Is Local Food in a Pickle?

The Pickle Man

Travis Grilllo displays his pickles.

Interest in local foods is starting to spread faster than mint in a garden.  Despite the growing demand, the folks who make and sell local foods are often in a pickle: how can they produce and deliver fresh local foods AND pay themselves and their staff a living wage while keeping their prices affordable?

As I tasted a delicious local pickle and other wonderful products at the Sustainable Business Network’s Buy Local Workshop and Mini Trade Show for Restaurants and Chefs at the Seaport World Trade Center yesterday, I learned more about some of the challenges that the people who produce, cook and sell local foods are facing.

Grillo’s Pickles are the perfect marriage of sour and salty.  Travis Grillo started his company two years ago and produces his pickles at Katsiroubas Bros. in Newmarket Square. While he runs a delightful pickle cart on Boston Common and still delivers pickles to his small accounts personally, he also sells to Whole Foods.  While others would love to have this level of success, Grillo told me that he has unutilized production capacity. “People love the product,” he said, “but I need to expand my distribution.”

The Cheese Man

El Lawton of Foxboro Cheese Co with his Fromage Blanc

Despite the growing crowds at farmers markets, selling at the markets is not always profitable. Ed Lawton of the Foxbory Cheese Co. just started selling his fromage blanc and asiago at 15 local farmers markets this year. His fromage blanc is mild and pleasingly tangy.   Foxboro Cheese is part of Lawtons Family Farms, a dairy that sells raw milk and grass fed beef and veal as well as the cheese. So far, Lawton says, his experiences at the markets have been mixed.  “Some of the markets attract a lot of tourists who aren’t going to buy cheeses or meat they have to cook,” he said.  Learning which markets work for your business takes time and money that some farmers just don’t have.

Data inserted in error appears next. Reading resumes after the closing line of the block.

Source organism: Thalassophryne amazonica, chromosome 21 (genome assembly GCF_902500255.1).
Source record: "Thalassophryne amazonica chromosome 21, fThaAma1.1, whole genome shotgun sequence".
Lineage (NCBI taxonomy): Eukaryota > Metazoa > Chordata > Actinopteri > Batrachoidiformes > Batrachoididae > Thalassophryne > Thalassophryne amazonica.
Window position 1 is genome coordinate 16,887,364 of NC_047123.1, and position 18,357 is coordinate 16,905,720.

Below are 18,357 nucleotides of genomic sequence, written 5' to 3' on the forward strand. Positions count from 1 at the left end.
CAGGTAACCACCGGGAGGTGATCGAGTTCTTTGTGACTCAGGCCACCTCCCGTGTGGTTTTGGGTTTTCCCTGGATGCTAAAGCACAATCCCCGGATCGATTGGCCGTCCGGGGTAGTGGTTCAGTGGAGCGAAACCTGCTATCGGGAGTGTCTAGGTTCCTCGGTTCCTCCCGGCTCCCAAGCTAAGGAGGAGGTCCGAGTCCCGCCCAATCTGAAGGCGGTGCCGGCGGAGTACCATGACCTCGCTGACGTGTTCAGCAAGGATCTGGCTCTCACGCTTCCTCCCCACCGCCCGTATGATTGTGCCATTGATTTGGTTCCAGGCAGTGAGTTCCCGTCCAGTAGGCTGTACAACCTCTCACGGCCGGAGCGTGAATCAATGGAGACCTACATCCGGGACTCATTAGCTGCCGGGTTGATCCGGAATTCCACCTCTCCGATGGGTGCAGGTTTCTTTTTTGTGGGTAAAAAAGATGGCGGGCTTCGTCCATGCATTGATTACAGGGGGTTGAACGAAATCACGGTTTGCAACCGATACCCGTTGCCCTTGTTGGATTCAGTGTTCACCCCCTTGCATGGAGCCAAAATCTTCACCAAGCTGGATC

The CISA Local Hero Member Services Coordinator

Devon Whitney-Deal of CISA displays their guide to local food

Fortunately, there’s also a loose network of non-profits, government agencies, and businesses helping local food businesses market their foods.  Community Involved in Sustaining Agriculture (CISA), based in western Massachusetts, launched their “Be a Local Hero, Buy Locally Grown” campaign in 1999.  “It’s the longest running ‘buy local’ program in the country,” CISA Local Hero Member Services Coordinator Devon Whitney-Deal told me.   In a recent CISA survey, 69% of participating farms reported that their produce sales had increased.

In eastern Massachusetts, the Sustainable Business Network of Greater Boston (SBN) , the sponsor of yesterday’s event, has a Local Food Committee that’s doing a great job promoting local foods by organizing events and programs that connect local eaters, restaurants, producers and distributors.  On Saturday, October 2, 2010, 11am-5pm, they’re producing the first Boston Local Food Festival at the Boston Waterfront on Fort Port Channel. If the event attracts the hoped-for crowds, the increased support for local foods could help producers sell pickles rather than be in one.

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